The hectic day to day of people working full time in one field, while studying for a career in a different one, can be challenging at best. When the second career involves law school, “crazy ” might be a better choice of adjective.
Mike Young of Roche Diagnostics can relate, considering he was gainfully employed as a chemist by day when he felt compelled to pursue a law degree by night. “There is a certain rhythm to being busy, though there were also times it wore me down a little bit,” he admits. “But people doing a comparable workload assured me it wouldn’t seem like it had been such a big deal, two years down the road. They said I’d hardly remember it . . . and, in fact, I don’t!”
Young remembers chemistry, though, and the joy of learning how atoms and molecules formed and functioned. He remembers savoring time in research labs, eventually working for Indianapolis-based pharmaceutical giant Eli Lilly. “When you do research in a particular area of chemistry, you can become a world expert in that one little field,” he says. “It’s built on a lot of individual pieces that are all connected in various ways, whether you’re talking physics or chemistry or biology.”
“A good leader is really a good listener, someone who can take your thoughts into account, helping develop a plan to go forward in anything.”
A niche area of the legal world would one day command his attention. Inspired by his father-in-law—a retired patent attorney—Young entered law school shortly before starting work at Eli Lilly and, by the late 1980s, left Lilly for the Indianapolis law firm Baker & Daniels. It was a decision that, a couple years later, landed him at the United States headquarters for the German-based company Boehringer Mannheim, which was acquired by Roche in 1998.
“I enjoyed being a chemist, but like what I’m doing now even more,” he says.
Now known as VP and chief intellectual property counsel at Roche Diagnostics’ United States headquarters, Young has served as an expert in patent law for over two decades. It’s a role that, with its heavy involvement in medical inventions, has him tapping his chemistry background again and again as it allows him to understand the technology involved. “The technology represents facts to which the laws apply,” he says.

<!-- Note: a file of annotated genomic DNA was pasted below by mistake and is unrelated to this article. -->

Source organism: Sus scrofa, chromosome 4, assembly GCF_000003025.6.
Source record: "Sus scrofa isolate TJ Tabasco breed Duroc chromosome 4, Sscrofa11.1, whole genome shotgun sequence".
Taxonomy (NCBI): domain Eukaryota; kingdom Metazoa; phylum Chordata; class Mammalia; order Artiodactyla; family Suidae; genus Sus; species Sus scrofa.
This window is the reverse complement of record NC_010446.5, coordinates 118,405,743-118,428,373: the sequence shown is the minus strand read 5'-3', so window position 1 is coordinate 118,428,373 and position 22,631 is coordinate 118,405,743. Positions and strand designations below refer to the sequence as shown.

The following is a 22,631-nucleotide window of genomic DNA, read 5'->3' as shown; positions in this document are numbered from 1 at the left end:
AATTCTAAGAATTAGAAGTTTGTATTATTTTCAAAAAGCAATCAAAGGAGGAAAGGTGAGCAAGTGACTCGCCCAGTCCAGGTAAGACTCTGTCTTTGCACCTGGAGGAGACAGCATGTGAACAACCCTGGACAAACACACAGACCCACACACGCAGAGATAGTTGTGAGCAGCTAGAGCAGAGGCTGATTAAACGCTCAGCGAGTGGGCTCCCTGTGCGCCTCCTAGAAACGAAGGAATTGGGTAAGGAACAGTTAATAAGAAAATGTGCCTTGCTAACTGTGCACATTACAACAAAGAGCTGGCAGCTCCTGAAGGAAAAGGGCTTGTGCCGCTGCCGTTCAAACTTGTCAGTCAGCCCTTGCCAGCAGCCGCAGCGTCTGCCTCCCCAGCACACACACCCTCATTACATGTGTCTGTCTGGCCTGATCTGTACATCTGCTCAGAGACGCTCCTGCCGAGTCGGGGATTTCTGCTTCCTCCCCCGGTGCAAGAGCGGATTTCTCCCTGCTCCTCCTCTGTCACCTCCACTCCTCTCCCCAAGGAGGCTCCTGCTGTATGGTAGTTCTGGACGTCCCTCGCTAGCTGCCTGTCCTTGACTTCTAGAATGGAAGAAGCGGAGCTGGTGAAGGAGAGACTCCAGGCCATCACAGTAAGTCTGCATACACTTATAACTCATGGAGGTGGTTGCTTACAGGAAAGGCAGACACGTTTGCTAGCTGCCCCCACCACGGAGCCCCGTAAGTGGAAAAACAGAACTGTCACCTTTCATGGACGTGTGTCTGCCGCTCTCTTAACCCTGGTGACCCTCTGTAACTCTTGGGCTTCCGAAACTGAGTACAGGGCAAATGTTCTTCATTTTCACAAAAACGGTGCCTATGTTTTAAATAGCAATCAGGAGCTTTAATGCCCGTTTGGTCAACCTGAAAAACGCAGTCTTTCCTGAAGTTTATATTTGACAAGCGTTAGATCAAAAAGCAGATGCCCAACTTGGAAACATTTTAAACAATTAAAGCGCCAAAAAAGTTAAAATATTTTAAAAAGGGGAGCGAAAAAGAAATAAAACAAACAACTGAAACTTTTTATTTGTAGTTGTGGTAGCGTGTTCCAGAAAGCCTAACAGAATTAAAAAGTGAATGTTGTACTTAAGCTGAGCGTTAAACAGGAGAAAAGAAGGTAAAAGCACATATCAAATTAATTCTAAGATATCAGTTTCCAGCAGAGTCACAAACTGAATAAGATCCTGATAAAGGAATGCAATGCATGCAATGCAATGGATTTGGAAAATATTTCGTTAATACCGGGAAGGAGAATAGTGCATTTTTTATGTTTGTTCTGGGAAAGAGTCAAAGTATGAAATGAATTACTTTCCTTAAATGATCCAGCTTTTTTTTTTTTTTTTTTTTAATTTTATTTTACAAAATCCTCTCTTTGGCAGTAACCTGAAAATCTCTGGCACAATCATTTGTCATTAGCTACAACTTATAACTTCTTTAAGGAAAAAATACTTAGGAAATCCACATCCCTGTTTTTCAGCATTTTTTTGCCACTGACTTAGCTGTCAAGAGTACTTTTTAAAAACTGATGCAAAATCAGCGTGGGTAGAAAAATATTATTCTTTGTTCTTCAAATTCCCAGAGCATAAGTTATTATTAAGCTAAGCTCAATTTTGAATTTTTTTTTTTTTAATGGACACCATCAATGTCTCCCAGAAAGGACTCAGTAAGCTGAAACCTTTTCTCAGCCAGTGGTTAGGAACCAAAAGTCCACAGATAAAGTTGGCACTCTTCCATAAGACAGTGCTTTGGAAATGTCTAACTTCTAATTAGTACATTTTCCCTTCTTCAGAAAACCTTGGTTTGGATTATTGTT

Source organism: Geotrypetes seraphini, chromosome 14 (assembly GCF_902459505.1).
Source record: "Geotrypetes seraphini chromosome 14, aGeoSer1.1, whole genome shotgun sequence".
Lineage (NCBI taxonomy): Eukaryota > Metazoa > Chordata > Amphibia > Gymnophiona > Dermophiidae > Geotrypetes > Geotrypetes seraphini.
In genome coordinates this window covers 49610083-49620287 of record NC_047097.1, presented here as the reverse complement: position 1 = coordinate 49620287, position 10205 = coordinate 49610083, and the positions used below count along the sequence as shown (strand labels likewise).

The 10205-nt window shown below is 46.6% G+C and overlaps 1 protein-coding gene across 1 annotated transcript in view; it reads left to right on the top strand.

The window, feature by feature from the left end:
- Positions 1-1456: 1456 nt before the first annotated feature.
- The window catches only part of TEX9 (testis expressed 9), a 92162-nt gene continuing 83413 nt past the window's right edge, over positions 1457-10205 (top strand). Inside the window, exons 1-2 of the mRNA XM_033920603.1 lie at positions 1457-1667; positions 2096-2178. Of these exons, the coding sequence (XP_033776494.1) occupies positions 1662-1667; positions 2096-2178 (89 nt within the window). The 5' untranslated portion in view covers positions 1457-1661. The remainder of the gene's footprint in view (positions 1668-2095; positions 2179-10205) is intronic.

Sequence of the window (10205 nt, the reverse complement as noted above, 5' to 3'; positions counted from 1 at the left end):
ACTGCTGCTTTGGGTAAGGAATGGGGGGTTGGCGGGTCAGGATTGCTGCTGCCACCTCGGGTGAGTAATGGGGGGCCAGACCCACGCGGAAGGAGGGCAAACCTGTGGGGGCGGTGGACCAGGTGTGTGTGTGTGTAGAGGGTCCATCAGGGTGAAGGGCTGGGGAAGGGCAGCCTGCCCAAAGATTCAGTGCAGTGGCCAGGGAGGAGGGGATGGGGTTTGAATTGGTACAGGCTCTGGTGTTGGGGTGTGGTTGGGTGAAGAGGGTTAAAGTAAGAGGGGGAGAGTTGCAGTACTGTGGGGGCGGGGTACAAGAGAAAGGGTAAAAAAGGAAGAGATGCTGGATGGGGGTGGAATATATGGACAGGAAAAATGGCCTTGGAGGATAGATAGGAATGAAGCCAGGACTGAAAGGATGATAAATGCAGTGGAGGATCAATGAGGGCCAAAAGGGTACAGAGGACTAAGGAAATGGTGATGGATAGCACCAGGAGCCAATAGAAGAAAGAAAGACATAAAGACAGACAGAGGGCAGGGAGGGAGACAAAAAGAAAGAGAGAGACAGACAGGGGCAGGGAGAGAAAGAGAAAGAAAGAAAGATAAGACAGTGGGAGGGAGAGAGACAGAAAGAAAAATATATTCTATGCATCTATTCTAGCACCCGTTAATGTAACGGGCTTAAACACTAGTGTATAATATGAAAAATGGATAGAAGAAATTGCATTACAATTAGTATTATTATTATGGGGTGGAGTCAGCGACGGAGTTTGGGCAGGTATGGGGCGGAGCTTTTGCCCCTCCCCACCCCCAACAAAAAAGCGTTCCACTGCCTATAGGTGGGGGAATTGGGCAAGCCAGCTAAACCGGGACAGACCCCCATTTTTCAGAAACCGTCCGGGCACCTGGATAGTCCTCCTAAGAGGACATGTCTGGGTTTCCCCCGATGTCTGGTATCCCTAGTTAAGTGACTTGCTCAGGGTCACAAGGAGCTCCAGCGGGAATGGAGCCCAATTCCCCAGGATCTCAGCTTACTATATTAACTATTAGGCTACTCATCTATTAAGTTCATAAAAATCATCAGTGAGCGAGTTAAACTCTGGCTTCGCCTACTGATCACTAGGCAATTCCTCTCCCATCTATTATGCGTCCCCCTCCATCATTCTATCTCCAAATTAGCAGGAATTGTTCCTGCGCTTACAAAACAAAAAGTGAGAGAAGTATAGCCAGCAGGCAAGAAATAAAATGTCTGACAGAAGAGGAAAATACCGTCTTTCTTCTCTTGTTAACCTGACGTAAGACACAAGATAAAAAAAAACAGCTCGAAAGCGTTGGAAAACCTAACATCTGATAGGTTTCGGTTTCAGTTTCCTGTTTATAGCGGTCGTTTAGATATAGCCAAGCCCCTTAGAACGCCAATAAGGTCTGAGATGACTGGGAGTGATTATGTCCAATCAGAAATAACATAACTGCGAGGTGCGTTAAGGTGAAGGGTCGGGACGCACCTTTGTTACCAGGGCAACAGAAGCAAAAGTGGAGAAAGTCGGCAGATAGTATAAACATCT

Being a patent attorney has also placed him in the middle of more litigation than he ever anticipated. “Once we started developing and selling products, the world started paying attention,” he says. “And when you’re successful, people start to complain.” But countless depositions and trials later, Young counts his litigious experiences among the highlights of his legal career. “It was all fairly nerve-racking,” he concedes, “but by the same token, it remains one of the most rewarding things I’ve ever done.”
The rewards took a different form, one might say, when the Roche/Boehringer Mannheim acquisition came to pass—and the company Young worked for mushroomed to an employee base of 90,000 worldwide. “It’s a lot of moving parts, and a highly matrixed organization,” he says. “And with a matrix, there are a lot of people you have to line up in order to get anything done. It’s the kind of environment that can be challenging, but when you do get something done, you also get a lot of satisfaction.”
One unmistakable accomplishment of Young’s that has emerged is his strong sense of leadership. In the years leading up to the Roche acquisition, he was the assistant patent counsel in a five-person department. Postacquisition, he served as chief patent counsel and later chief intellectual property counsel for a staff that grew to seventeen people in 2014. With many opportunities to embrace an adviser/trainer role, he confesses to being more interested in the up-and-coming lawyers, at times. “Roche isn’t going anywhere—it’s doing fine!” he says with a laugh. “I’m more about seeing our young attorneys do well, and doing whatever I can to help them advance their career development and enjoyment.”
But whether he’s guest speaking at an intellectual property law seminar, getting an article published on the subject, or staying in touch with fellow Roche attorneys worldwide—not to mention those that report to him—Young keeps it simple when it comes to leadership philosophy. He follows what he calls “The Five ‘L’s”: listen to all people affected, learn everything you can about the subject, level with people about the difficulty of the decision, lean in the direction you feel is appropriate so that people know you’re willing to take a stand, and finally, leap forward and never look back.
“Listen” is first on the list for a reason, according to Young. “A good leader is really a good listener,” he says, “Someone who can take your thoughts into account, helping develop a plan to go forward in anything.”
Such skills are more important to him now than ever, as Young is looking to retire in the next few years. He may continue in law part-time, in an advisory capacity, or he might pursue something altogether different. But he’s worked hard to build a productive staff at Roche founded on mutual respect and appreciation—and he looks for it to remain as such, whatever his next chapter will be.
“In many respects, I’ve built up Roche’s intellectual-property law department in Indianapolis from scratch,” Young says. “There’ve been some missteps, some decisions I wish had worked better . . . but what a great learning experience. It’s been an interesting path for me to take.” AHL